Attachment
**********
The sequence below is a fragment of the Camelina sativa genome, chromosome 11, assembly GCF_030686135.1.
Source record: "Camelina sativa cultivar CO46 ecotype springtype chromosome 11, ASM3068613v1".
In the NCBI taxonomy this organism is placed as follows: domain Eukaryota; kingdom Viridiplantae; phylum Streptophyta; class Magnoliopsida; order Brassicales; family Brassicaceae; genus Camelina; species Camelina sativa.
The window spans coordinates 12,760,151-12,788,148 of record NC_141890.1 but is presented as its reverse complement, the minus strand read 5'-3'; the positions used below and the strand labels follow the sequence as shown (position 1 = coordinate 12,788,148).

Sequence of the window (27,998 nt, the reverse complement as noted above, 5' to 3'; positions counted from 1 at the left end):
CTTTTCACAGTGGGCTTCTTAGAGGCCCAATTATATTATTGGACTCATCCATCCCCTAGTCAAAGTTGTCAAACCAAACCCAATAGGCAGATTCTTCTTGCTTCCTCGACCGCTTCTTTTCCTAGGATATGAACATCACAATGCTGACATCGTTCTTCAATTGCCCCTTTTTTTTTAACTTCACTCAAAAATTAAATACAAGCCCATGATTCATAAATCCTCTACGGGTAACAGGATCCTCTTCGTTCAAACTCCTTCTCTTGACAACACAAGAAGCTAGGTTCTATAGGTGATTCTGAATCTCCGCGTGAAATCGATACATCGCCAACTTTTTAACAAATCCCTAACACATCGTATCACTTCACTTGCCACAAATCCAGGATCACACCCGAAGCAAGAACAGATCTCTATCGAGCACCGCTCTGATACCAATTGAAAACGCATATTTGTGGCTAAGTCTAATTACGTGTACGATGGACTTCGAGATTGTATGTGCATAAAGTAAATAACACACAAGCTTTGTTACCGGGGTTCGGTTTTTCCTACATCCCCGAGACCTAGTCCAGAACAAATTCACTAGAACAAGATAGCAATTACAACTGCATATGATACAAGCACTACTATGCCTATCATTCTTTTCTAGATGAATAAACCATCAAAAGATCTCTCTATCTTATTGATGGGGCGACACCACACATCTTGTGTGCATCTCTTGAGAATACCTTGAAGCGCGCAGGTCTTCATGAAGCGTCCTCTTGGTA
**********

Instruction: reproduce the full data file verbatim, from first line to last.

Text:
The sequence below is a fragment of the Camelina sativa genome, chromosome 11, assembly GCF_030686135.1.
Source record: "Camelina sativa cultivar CO46 ecotype springtype chromosome 11, ASM3068613v1".
In the NCBI taxonomy this organism is placed as follows: domain Eukaryota; kingdom Viridiplantae; phylum Streptophyta; class Magnoliopsida; order Brassicales; family Brassicaceae; genus Camelina; species Camelina sativa.
The window spans coordinates 12,760,151-12,788,148 of record NC_141890.1 but is presented as its reverse complement, the minus strand read 5'-3'; the positions used below and the strand labels follow the sequence as shown (position 1 = coordinate 12,788,148).

Sequence of the window (27,998 nt, the reverse complement as noted above, 5' to 3'; positions counted from 1 at the left end):
CTTTTCACAGTGGGCTTCTTAGAGGCCCAATTATATTATTGGACTCATCCATCCCCTAGTCAAAGTTGTCAAACCAAACCCAATAGGCAGATTCTTCTTGCTTCCTCGACCGCTTCTTTTCCTAGGATATGAACATCACAATGCTGACATCGTTCTTCAATTGCCCCTTTTTTTTTAACTTCACTCAAAAATTAAATACAAGCCCATGATTCATAAATCCTCTACGGGTAACAGGATCCTCTTCGTTCAAACTCCTTCTCTTGACAACACAAGAAGCTAGGTTCTATAGGTGATTCTGAATCTCCGCGTGAAATCGATACATCGCCAACTTTTTAACAAATCCCTAACACATCGTATCACTTCACTTGCCACAAATCCAGGATCACACCCGAAGCAAGAACAGATCTCTATCGAGCACCGCTCTGATACCAATTGAAAACGCATATTTGTGGCTAAGTCTAATTACGTGTACGATGGACTTCGAGATTGTATGTGCATAAAGTAAATAACACACAAGCTTTGTTACCGGGGTTCGGTTTTTCCTACATCCCCGAGACCTAGTCCAGAACAAATTCACTAGAACAAGATAGCAATTACAACTGCATATGATACAAGCACTACTATGCCTATCATTCTTTTCTAGATGAATAAACCATCAAAAGATCTCTCTATCTTATTGATGGGGCGACACCACACATCTTGTGTGCATCTCTTGAGAATACCTTGAAGCGCGCAGGTCTTCATGAAGCGTCCTCTTGGTA